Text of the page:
Our ordinary language definition of traumatic stress: Distress that still aches
Imagine you and a friend are going down a sidewalk and a dog lunges at both of you. For you, the incident may be forgotten in a matter of minutes. Your friend, however, has heart palpitations and then he stays in a funk for an hour. Why is this? Perhaps your friend was bitten by someone else’s pet a week ago. The rabies injections were not pleasant. Whatever the reason, his nervous system is distressed, and it still aches. We would say that he has experienced trauma.
Let’s look at three different ways we can use this word: in everyday casual use, many people say something is “traumatic” when something shook their sense of stability or something freaked them out. Historically, we get the word trauma from ancient Greece where it meant “wound” or “injury.” And finally, for a technical definition, we would say that traumatic stress is the bio-psycho-social responses to acute or protracted negative events that disrupt normal emotional, psychological, or behavioral functioning.
Now let’s simplify: trauma is, therefore, the negative effects on our emotions, psychology, or behavior due to an event or multiple experiences. It means that someone is suffering from at least a trace of stress to which the mind — for whatever reason — has not coped. Trauma is distress that still aches.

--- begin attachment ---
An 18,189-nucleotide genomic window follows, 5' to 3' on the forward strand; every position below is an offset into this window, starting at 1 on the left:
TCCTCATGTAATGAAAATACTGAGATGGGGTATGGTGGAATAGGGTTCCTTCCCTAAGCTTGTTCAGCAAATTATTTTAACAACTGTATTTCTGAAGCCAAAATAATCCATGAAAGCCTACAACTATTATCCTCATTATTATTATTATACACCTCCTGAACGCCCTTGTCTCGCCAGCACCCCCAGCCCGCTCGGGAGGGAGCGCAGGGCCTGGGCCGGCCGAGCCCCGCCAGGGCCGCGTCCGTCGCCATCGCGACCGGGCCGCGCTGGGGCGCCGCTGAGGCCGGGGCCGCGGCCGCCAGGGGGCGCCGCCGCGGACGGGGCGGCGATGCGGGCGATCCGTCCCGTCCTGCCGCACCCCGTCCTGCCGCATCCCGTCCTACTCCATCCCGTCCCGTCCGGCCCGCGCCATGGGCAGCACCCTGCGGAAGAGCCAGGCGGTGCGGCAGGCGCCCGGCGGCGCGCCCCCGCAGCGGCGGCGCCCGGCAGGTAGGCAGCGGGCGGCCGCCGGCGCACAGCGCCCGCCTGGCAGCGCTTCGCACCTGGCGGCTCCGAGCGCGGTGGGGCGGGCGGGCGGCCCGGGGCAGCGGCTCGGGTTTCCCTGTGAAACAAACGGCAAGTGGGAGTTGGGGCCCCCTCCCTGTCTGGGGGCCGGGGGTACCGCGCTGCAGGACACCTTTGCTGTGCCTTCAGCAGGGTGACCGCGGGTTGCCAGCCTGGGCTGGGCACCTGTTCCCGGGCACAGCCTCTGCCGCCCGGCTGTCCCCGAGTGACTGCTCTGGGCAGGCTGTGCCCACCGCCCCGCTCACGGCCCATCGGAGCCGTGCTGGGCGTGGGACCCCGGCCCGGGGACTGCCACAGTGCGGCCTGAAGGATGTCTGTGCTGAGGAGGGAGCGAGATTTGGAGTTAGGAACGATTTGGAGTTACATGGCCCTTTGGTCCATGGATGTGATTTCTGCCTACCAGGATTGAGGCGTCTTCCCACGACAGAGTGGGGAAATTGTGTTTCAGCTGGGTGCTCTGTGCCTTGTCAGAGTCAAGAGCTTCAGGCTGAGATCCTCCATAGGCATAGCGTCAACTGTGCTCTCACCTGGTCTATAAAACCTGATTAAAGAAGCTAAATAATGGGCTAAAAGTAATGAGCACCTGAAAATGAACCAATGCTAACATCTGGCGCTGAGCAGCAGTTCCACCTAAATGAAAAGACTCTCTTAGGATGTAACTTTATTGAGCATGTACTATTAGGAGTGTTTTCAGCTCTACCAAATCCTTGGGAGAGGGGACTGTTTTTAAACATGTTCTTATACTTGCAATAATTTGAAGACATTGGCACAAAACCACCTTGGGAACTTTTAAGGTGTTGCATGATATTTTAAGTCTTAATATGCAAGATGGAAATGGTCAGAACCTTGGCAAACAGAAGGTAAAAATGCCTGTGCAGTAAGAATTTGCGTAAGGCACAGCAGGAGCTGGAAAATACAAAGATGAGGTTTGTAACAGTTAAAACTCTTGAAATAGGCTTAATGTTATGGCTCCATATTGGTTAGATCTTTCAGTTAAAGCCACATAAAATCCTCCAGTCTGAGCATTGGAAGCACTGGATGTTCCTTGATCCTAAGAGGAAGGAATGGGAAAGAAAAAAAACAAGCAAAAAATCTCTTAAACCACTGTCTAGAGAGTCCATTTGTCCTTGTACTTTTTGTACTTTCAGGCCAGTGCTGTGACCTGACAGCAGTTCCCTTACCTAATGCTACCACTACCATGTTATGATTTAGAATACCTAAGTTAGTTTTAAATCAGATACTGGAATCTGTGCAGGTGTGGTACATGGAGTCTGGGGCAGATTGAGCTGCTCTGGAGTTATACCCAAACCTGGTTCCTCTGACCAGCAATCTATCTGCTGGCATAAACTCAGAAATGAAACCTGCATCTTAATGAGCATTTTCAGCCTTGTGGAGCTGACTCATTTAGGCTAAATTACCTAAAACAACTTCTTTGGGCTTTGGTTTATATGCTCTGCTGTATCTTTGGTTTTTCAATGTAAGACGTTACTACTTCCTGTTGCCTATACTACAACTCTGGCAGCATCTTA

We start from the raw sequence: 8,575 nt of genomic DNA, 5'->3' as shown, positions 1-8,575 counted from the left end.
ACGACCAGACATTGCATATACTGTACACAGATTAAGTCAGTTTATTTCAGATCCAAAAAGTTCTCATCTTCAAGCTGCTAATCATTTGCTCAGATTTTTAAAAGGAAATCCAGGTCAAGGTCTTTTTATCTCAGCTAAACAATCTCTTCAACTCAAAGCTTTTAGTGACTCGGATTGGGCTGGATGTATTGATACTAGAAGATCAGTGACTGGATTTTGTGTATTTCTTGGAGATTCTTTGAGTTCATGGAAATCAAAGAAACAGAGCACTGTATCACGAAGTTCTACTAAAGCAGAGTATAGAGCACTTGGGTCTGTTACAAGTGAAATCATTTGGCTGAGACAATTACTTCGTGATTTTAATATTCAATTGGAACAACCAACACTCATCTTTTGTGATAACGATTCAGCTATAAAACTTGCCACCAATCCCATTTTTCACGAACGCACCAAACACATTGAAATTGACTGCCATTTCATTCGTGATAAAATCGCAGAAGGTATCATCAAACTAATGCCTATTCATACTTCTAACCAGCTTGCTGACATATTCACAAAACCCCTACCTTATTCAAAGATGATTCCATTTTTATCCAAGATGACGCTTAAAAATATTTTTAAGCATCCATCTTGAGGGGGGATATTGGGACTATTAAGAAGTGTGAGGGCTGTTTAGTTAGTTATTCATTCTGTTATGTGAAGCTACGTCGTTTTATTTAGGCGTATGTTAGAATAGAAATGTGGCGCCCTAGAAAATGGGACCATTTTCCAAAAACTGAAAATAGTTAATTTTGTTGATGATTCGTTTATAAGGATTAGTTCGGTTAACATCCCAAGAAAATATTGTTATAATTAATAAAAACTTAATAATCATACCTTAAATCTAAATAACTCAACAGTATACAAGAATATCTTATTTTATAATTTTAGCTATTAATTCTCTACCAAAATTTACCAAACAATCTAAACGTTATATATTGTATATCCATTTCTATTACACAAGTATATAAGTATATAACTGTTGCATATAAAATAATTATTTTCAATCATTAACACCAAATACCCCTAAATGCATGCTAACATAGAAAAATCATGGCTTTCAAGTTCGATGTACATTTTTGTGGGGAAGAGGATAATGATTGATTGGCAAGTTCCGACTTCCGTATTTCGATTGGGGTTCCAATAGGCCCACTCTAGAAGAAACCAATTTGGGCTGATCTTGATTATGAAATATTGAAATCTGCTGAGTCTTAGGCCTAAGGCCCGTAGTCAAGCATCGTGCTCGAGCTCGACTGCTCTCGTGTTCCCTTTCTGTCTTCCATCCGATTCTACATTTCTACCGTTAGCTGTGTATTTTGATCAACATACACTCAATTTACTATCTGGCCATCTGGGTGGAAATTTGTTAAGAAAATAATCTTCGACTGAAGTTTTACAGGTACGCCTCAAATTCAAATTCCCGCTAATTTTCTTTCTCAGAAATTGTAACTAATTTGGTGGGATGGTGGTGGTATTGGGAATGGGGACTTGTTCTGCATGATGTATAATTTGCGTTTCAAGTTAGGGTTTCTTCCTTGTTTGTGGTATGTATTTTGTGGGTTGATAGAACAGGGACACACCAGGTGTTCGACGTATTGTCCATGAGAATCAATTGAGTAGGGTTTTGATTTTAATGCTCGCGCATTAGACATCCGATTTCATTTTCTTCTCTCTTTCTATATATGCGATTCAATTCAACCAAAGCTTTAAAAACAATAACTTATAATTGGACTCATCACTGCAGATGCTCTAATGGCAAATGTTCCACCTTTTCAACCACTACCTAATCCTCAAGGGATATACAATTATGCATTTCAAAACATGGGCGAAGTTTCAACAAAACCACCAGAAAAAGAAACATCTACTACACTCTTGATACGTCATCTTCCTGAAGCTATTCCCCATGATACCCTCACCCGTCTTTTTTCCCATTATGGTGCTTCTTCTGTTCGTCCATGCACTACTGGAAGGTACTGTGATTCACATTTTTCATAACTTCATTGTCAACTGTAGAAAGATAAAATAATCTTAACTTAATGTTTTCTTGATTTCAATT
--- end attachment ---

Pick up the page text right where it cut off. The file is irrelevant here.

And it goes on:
For example, if someone pokes you in the forearm gently and no trace of physical pain remains a second later, then the poke has not lingered — there is zero trauma. If five seconds later, you have an ache, even a small ache, then there has been a trauma. A tiny one, yes. The person who poked you might be completely unaware they caused trauma. And if you told that person, “Hey, that poke still bothers me,” they might say you’re hyper-sensitive. But if you perceive pain, then either your nerve endings are still physically irritated from the poke…or you are psychologically triggered by the way you were poked such that your nervous system produces the chemical signals of irritation that you perceive as aching in your forearm. Either way, you ache. Either way, you have experienced trauma.
Most people experience trauma at some point in their lives. We often recognize those experiences in retrospect. That moment of reflection that sometimes goes, “why did I do/feel/say something so unlike me? …Aha. I am still reacting to that painful time.” In the great majority of cases, having traumatic stress does not suggest having a disorder such as PTSD. To qualify for a disorder, our functioning is not only affected, but the symptoms result in life chaos (hence the word dis-order).
Traumatic stress can resolve naturally over time. That being said, studies and experience show that recovery is accelerated when we take an active approach based on good sense and evidence.
The trauma in our lives and the lives of others deserves respect and care.